- Awesome.

- So, yeah.

- Well, thank you. I'm gonna cut you off there and we'll get back to some of the other questions for you later. I did it with, since Chris had to leave, we kind of did all of 'em at once.

- Oh, okay.

- But thank you for sharing all that. So David, I'd like to jump over with you, if you'd introduce yourself and your company, and yeah. When did you, with your shop realize you guys needed to make a change?

- Sure. So my name is David Moso, and I'm the QA production manager for Campbell Engineering in Lake Forest, California. We came from using E2, and again, I've been with the company for a long time. I did part-time, about four years ago I started full-time, and that's when I kind of started getting involved more and more with their, you know, just the entire system at Campbell. I heard that we were moving from E2 to ProShop. To me, it was just like, you know, "Okay. A good change." I saw what it was happening, but I was just kind of like on the sidelines, just, you know, just looking at people drive the change. That, you know, that kind of, it did mess us up in the beginning. We've used it for three years, but just recently with, you know, again, having different people drive the change and get everyone on board, it just has made, you know, made it a lot easier. We have learned, I think, a lot more in the past, you know, nine months than, you know, when in the beginning of the implementation. But yeah, that's where we came from. Again, E2 wasn't giving us support or wasn't, you know, taking our suggestions to, you know, for improvements or things that we just needed to get it right. So we basically just outgrew our previous system, and that's, I guess that's when they decided, you know, what it's time to change and it's time to, you know, get things under control. 'Cause again, a lot of stuff was just all over the place. We kind of, we're always talking about being audit-ready, you know, then always, you know, just be ready for visitors, for anything, right? It wasn't the case before, you know, right now we're moving towards that, where everything is in place, you can see real time or, you know, information regarding POs, machine schedules, just anything that affects, you know, your day to day, you know, activities. So you have all of that, and you know, probably, again, major impact, you know, employee training, you know, you know where everyone's at, they can see what they need to do, you know, to keep growing, just, you know, just again, every area in our company was improved, definitely for, you know, after changing to ProShop.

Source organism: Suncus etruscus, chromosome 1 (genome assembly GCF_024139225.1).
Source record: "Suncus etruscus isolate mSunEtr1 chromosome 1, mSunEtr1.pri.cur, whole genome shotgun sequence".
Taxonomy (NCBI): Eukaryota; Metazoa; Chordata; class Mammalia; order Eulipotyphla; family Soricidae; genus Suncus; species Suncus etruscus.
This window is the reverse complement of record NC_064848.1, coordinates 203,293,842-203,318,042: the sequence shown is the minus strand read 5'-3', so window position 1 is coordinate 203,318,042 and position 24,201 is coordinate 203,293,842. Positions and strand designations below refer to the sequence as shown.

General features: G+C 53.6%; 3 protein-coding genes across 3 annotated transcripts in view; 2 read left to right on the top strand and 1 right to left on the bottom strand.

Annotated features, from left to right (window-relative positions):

- Thank you, David. Yeah. Being audit-ready includes having all your training records in order. So I'd love to jump over to Rich, and ask you that same question about when you realized you needed a change.

- Yeah. Hi. I'm Rich Olson, vice president, Sealth Aero Marine in Mill Creek, Washington, just north of Seattle. Mine's kind of a unique story. Paul ran a small shop called PRO CNC and we would outsource products to him. We got to know each other over the years, and they had some demand for kind of some high-end programmers. I had some free time, and so I worked the weekends up at PRO CNC, and while there ran across this homegrown software that they were using. I was like, "Wow, this is pretty neat. Nothing that we have had," and really didn't think much of it other than, and at that time I didn't even really know it was homegrown. I was just, I realized PRO CNC and Paul and their team had, you know, had advanced well beyond what we were doing, living in the life of paper, and just everything up there was just so efficiently ran, and tools, you just knew where everything was, fixed rings and tools, and it was just so clean, and just nothing that I had ever experienced. And at that time I was not in the vice president role. I was just a machinist in production, and didn't even know the in-depth impacts of ProShop, but just knew they were so far ahead of where we were with how they were managing jobs, that I thought, "Wow, we're really missing out." And joking, Paul, I had mentioned, "Oh boy. Would you guys ever wanna sell the software?" And he was like, "No, this isn't for us." So I went back to work. I had finished my time with PRO CNC and I was just back at Sealth Aero and I was looking at softwares and Paul called me randomly out of the blue one day to say, "Hey, we are considering jumping into the software business. Would you guys be willing to bring it into your shop?" I didn't hesitate. I had to talk with management to say, "Hey, this is something we need. You gotta trust me on it." I had our team come up to PRO CNC and look at it as well. We brought it in and it had instant impacts for us. You know, you just don't realize the day to day when you're just living with what you know. When you realize there's something better out there for you, how much it's gonna impact you for the positive, I mean, for most things, and ProShop is that for us. Our return on investments and things like that were measurable instantly for us. I argue to this day that it might have still be our most financial beneficial move we've made for our company by going to ProShop. The fact is, is you know, we just had so many people that chase jobs all day, every day, and once you are able to eliminate that area of waste, you realize opportunities to grow your company. And so that's when I realized, you know, ProShop was the right move for us.